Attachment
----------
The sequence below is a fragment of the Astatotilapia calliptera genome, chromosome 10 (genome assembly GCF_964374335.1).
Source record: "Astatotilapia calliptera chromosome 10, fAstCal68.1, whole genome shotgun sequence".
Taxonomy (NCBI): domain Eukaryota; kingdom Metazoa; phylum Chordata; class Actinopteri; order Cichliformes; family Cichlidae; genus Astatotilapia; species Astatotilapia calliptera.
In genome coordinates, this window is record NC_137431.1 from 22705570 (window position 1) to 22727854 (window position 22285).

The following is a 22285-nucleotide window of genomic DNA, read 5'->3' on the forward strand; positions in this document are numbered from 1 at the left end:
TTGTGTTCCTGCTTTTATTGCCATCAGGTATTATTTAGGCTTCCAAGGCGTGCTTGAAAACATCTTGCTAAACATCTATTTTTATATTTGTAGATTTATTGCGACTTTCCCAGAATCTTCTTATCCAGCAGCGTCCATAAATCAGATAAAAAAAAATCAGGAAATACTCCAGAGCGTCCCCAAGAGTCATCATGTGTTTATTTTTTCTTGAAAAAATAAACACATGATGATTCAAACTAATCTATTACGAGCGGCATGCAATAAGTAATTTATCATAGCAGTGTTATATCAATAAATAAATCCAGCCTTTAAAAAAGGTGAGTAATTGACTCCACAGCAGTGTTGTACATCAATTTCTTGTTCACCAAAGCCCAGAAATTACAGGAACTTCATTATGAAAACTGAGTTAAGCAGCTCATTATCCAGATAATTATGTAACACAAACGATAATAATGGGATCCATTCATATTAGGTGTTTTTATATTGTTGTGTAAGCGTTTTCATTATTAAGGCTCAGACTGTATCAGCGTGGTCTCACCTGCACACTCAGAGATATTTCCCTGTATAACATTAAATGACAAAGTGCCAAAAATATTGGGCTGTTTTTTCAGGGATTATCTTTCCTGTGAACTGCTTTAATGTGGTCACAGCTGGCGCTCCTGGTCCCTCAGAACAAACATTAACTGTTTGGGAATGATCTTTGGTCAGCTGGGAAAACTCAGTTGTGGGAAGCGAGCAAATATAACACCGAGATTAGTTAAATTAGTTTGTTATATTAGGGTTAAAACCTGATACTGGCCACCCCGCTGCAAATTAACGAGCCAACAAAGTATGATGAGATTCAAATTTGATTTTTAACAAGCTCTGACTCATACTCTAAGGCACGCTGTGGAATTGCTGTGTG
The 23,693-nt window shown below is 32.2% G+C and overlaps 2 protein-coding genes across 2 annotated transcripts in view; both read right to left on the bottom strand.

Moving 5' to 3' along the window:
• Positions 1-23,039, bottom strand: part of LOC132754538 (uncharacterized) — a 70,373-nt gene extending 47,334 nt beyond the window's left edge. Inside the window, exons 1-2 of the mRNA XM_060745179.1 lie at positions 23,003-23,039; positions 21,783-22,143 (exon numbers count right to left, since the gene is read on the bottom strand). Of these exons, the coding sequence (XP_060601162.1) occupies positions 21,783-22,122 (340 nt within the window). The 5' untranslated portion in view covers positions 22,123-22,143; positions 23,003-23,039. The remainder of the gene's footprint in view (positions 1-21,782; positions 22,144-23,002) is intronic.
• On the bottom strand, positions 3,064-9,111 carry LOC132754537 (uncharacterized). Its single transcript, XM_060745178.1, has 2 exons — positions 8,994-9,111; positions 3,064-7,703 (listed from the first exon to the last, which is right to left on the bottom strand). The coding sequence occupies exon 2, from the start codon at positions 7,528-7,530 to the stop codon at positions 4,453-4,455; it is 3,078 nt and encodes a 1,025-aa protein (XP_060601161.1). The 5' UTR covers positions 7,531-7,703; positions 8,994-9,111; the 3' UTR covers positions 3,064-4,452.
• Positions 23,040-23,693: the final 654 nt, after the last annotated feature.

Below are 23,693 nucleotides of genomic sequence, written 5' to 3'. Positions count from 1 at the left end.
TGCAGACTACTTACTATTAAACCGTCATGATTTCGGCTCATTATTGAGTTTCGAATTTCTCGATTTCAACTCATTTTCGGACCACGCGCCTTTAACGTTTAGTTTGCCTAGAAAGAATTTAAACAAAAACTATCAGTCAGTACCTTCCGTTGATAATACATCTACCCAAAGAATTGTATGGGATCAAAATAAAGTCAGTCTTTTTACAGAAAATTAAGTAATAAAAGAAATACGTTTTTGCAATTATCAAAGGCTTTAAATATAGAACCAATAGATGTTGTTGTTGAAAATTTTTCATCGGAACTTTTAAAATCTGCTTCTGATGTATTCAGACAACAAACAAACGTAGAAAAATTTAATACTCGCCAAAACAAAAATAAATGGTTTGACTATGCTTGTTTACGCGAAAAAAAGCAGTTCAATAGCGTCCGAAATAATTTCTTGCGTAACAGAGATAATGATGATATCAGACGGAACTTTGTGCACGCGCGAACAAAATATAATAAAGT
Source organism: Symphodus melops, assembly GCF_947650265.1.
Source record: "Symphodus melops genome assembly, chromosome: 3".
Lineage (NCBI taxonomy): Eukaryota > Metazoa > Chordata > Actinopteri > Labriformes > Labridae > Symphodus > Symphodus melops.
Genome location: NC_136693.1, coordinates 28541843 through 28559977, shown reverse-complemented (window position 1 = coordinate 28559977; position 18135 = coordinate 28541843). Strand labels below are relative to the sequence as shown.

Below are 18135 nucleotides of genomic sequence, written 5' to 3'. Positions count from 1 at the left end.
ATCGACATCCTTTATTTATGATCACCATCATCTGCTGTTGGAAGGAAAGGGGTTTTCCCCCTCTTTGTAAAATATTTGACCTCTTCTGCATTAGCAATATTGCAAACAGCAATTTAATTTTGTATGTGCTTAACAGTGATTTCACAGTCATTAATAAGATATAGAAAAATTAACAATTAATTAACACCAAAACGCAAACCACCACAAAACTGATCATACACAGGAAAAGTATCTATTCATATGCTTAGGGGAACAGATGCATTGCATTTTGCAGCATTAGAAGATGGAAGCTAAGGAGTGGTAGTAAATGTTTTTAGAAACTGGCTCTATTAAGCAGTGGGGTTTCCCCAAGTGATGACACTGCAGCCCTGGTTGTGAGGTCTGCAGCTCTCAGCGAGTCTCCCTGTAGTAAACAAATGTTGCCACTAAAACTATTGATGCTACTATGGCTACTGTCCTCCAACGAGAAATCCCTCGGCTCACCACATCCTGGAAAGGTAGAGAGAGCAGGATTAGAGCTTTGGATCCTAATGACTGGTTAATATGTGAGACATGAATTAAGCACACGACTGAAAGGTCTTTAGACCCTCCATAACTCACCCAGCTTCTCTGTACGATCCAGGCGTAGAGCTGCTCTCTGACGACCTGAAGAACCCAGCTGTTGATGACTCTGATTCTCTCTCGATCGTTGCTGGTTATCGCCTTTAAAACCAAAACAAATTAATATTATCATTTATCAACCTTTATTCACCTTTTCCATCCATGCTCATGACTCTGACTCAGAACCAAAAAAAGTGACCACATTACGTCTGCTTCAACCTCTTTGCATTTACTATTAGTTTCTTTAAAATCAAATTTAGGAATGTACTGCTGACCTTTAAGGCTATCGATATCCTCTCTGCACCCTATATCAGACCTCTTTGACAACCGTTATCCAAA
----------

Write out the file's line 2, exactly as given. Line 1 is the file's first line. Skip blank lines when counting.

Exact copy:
Source record: "Astatotilapia calliptera chromosome 10, fAstCal68.1, whole genome shotgun sequence".